We will extend glory to God for all eternity because of His creation.

But there is another reason in chapter 5 of Revelation. He looks again and he sees all the angels and all of the redeemed,

myriads of myriads, and thousands of thousands, [verse 12 of chapter 5,] saying with a loud voice,

"Worthy is the Lamb that was slain to receive power and riches and wisdom and might and honor and glory and blessing."

And then every created thing which is in heaven and on earth and under the earth and on the sea, and all things in them, I heard saying,

"To Him who sits on the throne, and to the Lamb, be blessing and honor and glory and dominion forever and ever."

And the four living creatures kept saying, "Amen." And the elders fell down and worshipped.

Listen folks, giving glory to God was the occupation of the saints of old. It will be our occupation for all eternity. And it should be our occupation right now.

How does Christ teach us to pray? You remember, in Matthew 6:9 He says, this is where our prayers should begin. What do you pray for? Christ said, "'Pray in this way: "Our Father who is in heaven [what?], hallowed be Your name."'" The very first priority that should be ours in prayer is that God's name would be exalted, that He would be glorified. Is that what makes your heart beat? Is that what drives you, is a passion for the glory of God?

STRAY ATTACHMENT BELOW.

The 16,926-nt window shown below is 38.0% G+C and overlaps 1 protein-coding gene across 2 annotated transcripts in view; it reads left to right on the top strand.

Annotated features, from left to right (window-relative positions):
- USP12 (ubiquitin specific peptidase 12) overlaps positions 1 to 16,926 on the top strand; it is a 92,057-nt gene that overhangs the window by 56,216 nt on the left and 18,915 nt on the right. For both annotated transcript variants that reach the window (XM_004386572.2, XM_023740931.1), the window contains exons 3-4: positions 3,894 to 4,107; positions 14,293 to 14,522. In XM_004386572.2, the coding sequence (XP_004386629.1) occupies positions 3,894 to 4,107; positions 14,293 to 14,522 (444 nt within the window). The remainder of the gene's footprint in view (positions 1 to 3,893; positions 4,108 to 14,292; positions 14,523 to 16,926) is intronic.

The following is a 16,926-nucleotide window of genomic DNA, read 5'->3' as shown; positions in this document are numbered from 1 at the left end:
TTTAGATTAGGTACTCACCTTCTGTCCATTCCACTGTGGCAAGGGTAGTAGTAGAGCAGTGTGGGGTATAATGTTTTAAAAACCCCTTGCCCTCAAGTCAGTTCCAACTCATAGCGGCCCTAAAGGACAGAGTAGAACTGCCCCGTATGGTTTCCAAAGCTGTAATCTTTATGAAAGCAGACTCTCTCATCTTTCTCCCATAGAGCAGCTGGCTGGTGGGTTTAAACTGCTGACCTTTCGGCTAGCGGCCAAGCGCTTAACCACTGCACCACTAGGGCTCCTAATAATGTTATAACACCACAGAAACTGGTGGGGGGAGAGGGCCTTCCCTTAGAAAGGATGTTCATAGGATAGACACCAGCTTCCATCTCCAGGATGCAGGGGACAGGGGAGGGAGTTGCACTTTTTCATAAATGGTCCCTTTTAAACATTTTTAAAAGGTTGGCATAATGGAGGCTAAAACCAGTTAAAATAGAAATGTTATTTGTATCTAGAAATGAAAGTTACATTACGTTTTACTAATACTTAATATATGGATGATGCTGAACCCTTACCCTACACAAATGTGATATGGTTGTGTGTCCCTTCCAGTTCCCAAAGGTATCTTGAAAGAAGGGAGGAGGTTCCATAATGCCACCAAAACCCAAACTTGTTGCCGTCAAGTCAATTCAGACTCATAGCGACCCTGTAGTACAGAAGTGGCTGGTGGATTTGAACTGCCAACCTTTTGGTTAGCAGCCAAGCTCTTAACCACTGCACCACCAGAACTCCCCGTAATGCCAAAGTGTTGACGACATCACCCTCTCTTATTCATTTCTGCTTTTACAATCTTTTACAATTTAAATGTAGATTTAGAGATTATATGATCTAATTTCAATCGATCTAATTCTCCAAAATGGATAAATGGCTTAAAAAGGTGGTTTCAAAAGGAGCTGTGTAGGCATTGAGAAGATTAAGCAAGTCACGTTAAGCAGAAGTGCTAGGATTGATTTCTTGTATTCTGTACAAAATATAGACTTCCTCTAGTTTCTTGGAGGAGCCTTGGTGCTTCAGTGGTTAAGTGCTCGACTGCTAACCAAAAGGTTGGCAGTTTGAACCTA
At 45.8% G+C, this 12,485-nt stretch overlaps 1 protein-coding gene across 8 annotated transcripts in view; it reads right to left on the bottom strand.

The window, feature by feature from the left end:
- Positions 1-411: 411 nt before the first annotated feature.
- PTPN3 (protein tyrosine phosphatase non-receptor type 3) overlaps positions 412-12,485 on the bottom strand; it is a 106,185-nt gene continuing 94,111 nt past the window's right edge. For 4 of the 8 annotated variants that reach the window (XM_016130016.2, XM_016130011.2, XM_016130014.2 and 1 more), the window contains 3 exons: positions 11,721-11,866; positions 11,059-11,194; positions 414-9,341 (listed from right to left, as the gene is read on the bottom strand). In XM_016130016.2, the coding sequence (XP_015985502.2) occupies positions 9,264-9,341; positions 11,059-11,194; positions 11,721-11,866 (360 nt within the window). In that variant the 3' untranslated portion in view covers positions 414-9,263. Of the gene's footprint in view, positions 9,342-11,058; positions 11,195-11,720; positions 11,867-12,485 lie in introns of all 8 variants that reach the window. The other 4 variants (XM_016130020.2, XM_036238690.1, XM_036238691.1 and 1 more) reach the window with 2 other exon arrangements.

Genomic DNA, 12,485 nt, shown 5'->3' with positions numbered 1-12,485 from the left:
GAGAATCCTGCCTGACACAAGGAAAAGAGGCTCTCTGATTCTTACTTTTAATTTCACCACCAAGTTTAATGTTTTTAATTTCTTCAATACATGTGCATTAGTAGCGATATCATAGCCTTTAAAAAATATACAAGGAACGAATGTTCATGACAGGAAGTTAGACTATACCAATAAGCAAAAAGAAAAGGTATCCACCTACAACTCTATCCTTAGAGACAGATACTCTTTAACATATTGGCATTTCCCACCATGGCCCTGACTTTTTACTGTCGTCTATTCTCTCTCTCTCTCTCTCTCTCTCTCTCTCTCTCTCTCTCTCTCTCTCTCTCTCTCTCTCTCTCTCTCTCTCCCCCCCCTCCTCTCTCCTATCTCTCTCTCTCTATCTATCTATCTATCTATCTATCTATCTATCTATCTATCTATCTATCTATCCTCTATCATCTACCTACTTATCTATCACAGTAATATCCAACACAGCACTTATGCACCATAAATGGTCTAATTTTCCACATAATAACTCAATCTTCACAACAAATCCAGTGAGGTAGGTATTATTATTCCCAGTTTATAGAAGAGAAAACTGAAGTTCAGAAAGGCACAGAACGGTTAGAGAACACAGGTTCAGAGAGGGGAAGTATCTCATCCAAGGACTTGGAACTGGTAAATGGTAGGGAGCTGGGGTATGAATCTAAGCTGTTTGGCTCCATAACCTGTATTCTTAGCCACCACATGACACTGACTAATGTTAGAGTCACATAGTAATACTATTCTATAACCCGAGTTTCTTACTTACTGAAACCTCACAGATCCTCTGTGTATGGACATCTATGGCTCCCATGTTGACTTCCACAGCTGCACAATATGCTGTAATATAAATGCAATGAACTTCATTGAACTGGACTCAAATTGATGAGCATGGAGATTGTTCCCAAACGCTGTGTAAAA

Paul says the desire for God to be glorified was the greatest concern of his life. First Corinthians 10:31 says that this passion is to permeate everything we do, down to the most mundane choices of Christian liberty. He says, "Whether we eat or drink, we are to do all to the glory of God."

Now let me ask you a question. Why is bringing glory to God such a constant and controlling theme of Scripture? Why does this recur and why will it be our preoccupation in eternity? There is a simple answer. It is because the ultimate goal behind everything God Himself does is to exalt His glory. We are to live for God's glory because God Himself always acts for His own glory.